Monday, August 17, 2020

Scandaleuse: AN EASY GIRL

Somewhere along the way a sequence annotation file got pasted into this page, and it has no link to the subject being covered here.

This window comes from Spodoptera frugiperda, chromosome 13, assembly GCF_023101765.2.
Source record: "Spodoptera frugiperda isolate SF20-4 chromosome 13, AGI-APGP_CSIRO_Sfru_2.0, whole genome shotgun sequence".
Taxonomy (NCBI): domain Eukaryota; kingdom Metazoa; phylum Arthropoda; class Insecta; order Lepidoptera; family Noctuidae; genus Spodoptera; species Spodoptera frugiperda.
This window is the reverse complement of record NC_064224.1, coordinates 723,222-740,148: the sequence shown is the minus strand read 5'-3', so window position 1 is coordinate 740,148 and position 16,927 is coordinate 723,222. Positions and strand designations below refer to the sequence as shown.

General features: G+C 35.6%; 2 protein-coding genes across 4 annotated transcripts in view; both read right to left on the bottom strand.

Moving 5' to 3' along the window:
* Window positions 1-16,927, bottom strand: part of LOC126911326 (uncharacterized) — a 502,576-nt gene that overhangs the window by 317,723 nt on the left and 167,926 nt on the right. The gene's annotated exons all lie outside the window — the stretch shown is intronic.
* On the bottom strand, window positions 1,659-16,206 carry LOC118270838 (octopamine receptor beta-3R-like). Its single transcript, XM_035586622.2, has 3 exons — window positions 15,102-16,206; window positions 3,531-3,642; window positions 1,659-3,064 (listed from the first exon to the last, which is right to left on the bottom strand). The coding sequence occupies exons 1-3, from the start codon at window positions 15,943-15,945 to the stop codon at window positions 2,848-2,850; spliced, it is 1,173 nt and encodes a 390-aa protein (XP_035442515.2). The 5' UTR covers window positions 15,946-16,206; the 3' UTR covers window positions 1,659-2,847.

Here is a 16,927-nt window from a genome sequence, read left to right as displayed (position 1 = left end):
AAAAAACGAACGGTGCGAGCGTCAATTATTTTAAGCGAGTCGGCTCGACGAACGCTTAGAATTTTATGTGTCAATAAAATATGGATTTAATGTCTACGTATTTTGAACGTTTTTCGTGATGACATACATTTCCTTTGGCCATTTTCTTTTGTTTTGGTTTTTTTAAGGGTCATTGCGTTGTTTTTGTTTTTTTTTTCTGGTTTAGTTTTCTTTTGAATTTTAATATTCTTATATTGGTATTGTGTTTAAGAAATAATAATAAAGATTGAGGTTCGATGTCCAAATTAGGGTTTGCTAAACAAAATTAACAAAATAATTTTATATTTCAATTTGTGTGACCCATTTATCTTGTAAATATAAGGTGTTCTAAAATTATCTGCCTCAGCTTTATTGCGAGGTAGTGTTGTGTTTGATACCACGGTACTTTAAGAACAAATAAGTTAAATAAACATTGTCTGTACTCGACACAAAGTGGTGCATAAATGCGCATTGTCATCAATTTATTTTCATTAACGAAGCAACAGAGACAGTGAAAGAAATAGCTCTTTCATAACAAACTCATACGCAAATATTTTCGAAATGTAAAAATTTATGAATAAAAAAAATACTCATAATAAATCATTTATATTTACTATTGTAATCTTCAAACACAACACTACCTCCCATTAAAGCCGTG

An Easy Girl is another one of those French movies about a young person on vacation with a sexually liberated older friend or relative. That’s as standard as it gets. But, just like the let’s-put-on-a-show musical or underdog-sports-success story or any number of standard movie plots, sometimes you just want to see a solid director play that subgenre’s hits. There’s a reason so many keep trying to make these. When they work they work. Here we find sixteen-year-old Na├»ma (Mina Farid) lazily enjoying the beaches of Cannes with her slightly older cousin, Sofia (Zahia Dehar). (Those with a passing knowledge of recent-ish French sex scandals might find some extra-textual interest in the casting of the latter.) Their ages are, of course, a time of life when a few years makes all the difference. The older girl loves sunning topless, ingratiating herself in others’ hangouts, and catching the attention of rich older men. One morning neither girl has the money to pay for their cafe breakfast, and the older one casually admits that she never brings money with her. She can always find someone willing to pay. And so the movie goes, as the younger girl is by turns suspicious or jealous of, drawn to and pulled away from her cousin. It’s never all that surprising, but director Rebecca Zlotowski (of the recent Natalie Portman picture Planetarium) gives the proceeding a beautifully photographed sensitivity. The camera loves the sun catching the ocean waves, or a drop of water sliding on bare skin. But it is also attuned to the subtle dynamics of this social scene, to the ways in which each girl tries to bury her feelings of inadequacy—caught out on a claim, or lost in a group dynamic. And Zlotowski is willing to slip in the sort of details even a slightly more single-mindedly ogling version of this sort of thing might not, like a pair of boat staffers slipping each other a knowing glance as their older male boss leads what we can only presume is, for them, just yet another pretty young girl on board. It’s a movie that picks a simple, familiar set of ideas, then lets its actors gently complicate even as the camera luxuriates. Those of us who are Francophile cinephiles will be happy to see it’s a perfectly fine example of its type. It’s exactly what you’d expect. Netflix, which purchased the film out of the festival circuit, warns viewers it contains nudity and smoking. As Orson Welles once slurred, “Ah, the French.”

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